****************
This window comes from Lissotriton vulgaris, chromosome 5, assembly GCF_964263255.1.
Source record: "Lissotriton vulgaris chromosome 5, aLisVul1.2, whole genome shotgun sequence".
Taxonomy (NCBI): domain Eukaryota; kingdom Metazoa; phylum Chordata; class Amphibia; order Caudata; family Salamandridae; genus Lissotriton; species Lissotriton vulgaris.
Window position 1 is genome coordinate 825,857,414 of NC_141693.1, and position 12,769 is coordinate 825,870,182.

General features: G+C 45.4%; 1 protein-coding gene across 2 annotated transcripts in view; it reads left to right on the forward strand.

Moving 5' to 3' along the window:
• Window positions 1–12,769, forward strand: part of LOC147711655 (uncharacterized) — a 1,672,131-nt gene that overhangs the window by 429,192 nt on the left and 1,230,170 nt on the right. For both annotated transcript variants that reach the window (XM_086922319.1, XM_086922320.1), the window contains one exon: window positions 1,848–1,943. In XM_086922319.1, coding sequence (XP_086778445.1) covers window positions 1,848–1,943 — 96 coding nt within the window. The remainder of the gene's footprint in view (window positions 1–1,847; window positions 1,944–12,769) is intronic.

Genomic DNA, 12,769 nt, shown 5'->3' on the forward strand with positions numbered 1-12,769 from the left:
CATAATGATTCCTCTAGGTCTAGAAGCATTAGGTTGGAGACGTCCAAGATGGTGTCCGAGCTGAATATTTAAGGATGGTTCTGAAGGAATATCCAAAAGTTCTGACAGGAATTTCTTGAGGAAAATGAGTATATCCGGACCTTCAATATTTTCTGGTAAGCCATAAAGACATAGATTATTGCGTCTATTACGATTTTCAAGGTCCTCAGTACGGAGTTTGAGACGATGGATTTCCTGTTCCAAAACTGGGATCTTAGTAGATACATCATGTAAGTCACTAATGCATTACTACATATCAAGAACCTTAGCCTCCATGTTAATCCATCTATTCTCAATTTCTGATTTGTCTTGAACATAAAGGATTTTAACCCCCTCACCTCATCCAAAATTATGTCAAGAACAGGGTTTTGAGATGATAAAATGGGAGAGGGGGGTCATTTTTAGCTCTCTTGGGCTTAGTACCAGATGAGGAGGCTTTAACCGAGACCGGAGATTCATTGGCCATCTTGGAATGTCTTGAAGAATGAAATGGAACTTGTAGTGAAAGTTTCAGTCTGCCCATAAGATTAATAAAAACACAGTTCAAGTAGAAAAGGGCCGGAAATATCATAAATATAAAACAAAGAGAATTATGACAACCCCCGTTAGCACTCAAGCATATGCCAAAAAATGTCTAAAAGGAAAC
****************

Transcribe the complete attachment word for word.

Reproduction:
This window comes from Lissotriton vulgaris, chromosome 5, assembly GCF_964263255.1.
Source record: "Lissotriton vulgaris chromosome 5, aLisVul1.2, whole genome shotgun sequence".
Taxonomy (NCBI): domain Eukaryota; kingdom Metazoa; phylum Chordata; class Amphibia; order Caudata; family Salamandridae; genus Lissotriton; species Lissotriton vulgaris.
Window position 1 is genome coordinate 825,857,414 of NC_141693.1, and position 12,769 is coordinate 825,870,182.

General features: G+C 45.4%; 1 protein-coding gene across 2 annotated transcripts in view; it reads left to right on the forward strand.

Moving 5' to 3' along the window:
• Window positions 1–12,769, forward strand: part of LOC147711655 (uncharacterized) — a 1,672,131-nt gene that overhangs the window by 429,192 nt on the left and 1,230,170 nt on the right. For both annotated transcript variants that reach the window (XM_086922319.1, XM_086922320.1), the window contains one exon: window positions 1,848–1,943. In XM_086922319.1, coding sequence (XP_086778445.1) covers window positions 1,848–1,943 — 96 coding nt within the window. The remainder of the gene's footprint in view (window positions 1–1,847; window positions 1,944–12,769) is intronic.

Genomic DNA, 12,769 nt, shown 5'->3' on the forward strand with positions numbered 1-12,769 from the left:
CATAATGATTCCTCTAGGTCTAGAAGCATTAGGTTGGAGACGTCCAAGATGGTGTCCGAGCTGAATATTTAAGGATGGTTCTGAAGGAATATCCAAAAGTTCTGACAGGAATTTCTTGAGGAAAATGAGTATATCCGGACCTTCAATATTTTCTGGTAAGCCATAAAGACATAGATTATTGCGTCTATTACGATTTTCAAGGTCCTCAGTACGGAGTTTGAGACGATGGATTTCCTGTTCCAAAACTGGGATCTTAGTAGATACATCATGTAAGTCACTAATGCATTACTACATATCAAGAACCTTAGCCTCCATGTTAATCCATCTATTCTCAATTTCTGATTTGTCTTGAACATAAAGGATTTTAACCCCCTCACCTCATCCAAAATTATGTCAAGAACAGGGTTTTGAGATGATAAAATGGGAGAGGGGGGTCATTTTTAGCTCTCTTGGGCTTAGTACCAGATGAGGAGGCTTTAACCGAGACCGGAGATTCATTGGCCATCTTGGAATGTCTTGAAGAATGAAATGGAACTTGTAGTGAAAGTTTCAGTCTGCCCATAAGATTAATAAAAACACAGTTCAAGTAGAAAAGGGCCGGAAATATCATAAATATAAAACAAAGAGAATTATGACAACCCCCGTTAGCACTCAAGCATATGCCAAAAAATGTCTAAAAGGAAAC